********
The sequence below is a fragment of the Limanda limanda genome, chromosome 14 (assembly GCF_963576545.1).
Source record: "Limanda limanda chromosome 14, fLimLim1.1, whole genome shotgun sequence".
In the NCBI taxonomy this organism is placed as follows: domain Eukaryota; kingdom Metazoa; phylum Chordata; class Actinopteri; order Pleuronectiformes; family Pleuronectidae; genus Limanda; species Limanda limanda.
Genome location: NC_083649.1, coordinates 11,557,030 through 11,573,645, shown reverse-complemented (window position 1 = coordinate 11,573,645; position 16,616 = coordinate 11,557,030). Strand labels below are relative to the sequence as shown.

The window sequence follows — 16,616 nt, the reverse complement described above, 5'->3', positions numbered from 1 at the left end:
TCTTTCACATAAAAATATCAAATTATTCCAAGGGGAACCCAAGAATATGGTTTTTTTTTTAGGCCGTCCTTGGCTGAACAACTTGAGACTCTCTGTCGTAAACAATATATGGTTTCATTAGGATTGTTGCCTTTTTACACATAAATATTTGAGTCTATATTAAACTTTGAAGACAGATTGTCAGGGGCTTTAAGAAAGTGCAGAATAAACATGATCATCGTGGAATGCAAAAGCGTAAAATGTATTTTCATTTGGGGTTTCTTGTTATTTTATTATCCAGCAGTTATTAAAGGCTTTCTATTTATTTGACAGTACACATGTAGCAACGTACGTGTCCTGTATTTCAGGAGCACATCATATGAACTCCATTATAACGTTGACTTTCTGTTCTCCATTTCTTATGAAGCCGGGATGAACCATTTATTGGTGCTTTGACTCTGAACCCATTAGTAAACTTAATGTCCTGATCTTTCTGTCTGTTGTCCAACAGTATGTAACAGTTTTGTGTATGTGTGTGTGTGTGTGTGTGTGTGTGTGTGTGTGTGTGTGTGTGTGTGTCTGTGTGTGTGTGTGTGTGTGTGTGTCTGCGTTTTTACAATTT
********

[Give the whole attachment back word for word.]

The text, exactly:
The sequence below is a fragment of the Limanda limanda genome, chromosome 14 (assembly GCF_963576545.1).
Source record: "Limanda limanda chromosome 14, fLimLim1.1, whole genome shotgun sequence".
In the NCBI taxonomy this organism is placed as follows: domain Eukaryota; kingdom Metazoa; phylum Chordata; class Actinopteri; order Pleuronectiformes; family Pleuronectidae; genus Limanda; species Limanda limanda.
Genome location: NC_083649.1, coordinates 11,557,030 through 11,573,645, shown reverse-complemented (window position 1 = coordinate 11,573,645; position 16,616 = coordinate 11,557,030). Strand labels below are relative to the sequence as shown.

The window sequence follows — 16,616 nt, the reverse complement described above, 5'->3', positions numbered from 1 at the left end:
TCTTTCACATAAAAATATCAAATTATTCCAAGGGGAACCCAAGAATATGGTTTTTTTTTTAGGCCGTCCTTGGCTGAACAACTTGAGACTCTCTGTCGTAAACAATATATGGTTTCATTAGGATTGTTGCCTTTTTACACATAAATATTTGAGTCTATATTAAACTTTGAAGACAGATTGTCAGGGGCTTTAAGAAAGTGCAGAATAAACATGATCATCGTGGAATGCAAAAGCGTAAAATGTATTTTCATTTGGGGTTTCTTGTTATTTTATTATCCAGCAGTTATTAAAGGCTTTCTATTTATTTGACAGTACACATGTAGCAACGTACGTGTCCTGTATTTCAGGAGCACATCATATGAACTCCATTATAACGTTGACTTTCTGTTCTCCATTTCTTATGAAGCCGGGATGAACCATTTATTGGTGCTTTGACTCTGAACCCATTAGTAAACTTAATGTCCTGATCTTTCTGTCTGTTGTCCAACAGTATGTAACAGTTTTGTGTATGTGTGTGTGTGTGTGTGTGTGTGTGTGTGTGTGTGTGTGTGTGTGTGTCTGTGTGTGTGTGTGTGTGTGTGTGTCTGCGTTTTTACAATTT